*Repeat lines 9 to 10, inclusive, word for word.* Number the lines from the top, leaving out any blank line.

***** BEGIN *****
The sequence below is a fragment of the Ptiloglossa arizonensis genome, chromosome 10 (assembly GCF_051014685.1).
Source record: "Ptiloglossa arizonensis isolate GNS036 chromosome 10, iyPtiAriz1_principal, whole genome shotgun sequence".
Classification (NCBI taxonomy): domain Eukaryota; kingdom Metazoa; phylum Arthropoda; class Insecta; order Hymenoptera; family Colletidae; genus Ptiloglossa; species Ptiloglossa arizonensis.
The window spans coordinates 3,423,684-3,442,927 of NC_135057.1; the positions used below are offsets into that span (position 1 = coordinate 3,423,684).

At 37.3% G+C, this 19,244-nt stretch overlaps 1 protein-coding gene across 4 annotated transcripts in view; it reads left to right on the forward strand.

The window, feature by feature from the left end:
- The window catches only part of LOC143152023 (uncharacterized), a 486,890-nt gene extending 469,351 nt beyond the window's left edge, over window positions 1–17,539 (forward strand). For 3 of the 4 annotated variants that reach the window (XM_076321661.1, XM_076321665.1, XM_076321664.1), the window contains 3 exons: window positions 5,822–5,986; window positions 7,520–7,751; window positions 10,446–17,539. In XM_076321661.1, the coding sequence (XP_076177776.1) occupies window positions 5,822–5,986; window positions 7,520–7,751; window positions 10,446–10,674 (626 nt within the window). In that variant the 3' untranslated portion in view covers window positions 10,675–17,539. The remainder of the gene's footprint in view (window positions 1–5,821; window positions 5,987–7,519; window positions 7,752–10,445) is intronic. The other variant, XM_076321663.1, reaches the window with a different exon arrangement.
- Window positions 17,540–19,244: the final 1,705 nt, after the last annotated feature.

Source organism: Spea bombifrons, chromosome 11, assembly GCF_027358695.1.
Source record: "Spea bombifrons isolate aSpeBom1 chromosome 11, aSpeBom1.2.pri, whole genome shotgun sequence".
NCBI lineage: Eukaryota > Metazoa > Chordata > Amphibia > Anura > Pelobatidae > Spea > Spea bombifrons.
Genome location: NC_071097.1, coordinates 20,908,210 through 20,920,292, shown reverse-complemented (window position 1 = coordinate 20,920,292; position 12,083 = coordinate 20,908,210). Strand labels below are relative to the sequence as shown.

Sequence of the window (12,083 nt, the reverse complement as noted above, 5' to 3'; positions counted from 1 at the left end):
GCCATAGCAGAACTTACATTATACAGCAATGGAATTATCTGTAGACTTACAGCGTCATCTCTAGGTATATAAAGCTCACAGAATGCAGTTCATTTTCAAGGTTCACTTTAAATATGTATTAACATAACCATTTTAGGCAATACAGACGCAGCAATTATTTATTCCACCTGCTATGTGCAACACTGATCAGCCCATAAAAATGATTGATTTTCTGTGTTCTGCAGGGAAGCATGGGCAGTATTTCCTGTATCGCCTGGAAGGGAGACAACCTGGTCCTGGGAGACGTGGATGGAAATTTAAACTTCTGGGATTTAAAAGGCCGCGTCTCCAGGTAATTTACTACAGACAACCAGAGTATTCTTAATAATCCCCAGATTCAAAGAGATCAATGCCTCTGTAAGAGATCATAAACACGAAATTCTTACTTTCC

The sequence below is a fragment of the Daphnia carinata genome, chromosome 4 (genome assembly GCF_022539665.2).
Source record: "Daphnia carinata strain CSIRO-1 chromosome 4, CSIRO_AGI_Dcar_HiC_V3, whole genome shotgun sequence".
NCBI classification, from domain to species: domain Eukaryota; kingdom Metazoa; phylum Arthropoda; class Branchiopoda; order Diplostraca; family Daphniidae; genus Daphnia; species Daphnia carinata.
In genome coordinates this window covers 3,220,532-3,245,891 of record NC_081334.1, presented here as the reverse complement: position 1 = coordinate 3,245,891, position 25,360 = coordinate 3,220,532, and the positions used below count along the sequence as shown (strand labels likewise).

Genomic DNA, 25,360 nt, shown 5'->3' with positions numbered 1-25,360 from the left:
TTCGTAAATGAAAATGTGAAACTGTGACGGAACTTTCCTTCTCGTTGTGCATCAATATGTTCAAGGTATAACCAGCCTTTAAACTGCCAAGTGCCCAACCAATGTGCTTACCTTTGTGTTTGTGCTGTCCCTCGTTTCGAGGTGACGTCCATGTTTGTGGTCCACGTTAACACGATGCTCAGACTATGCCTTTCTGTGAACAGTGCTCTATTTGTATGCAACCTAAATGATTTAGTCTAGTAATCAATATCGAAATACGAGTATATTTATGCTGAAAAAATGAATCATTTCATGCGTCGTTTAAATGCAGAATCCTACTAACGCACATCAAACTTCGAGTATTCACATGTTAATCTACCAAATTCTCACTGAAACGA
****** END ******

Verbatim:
Source organism: Spea bombifrons, chromosome 11, assembly GCF_027358695.1.
Source record: "Spea bombifrons isolate aSpeBom1 chromosome 11, aSpeBom1.2.pri, whole genome shotgun sequence".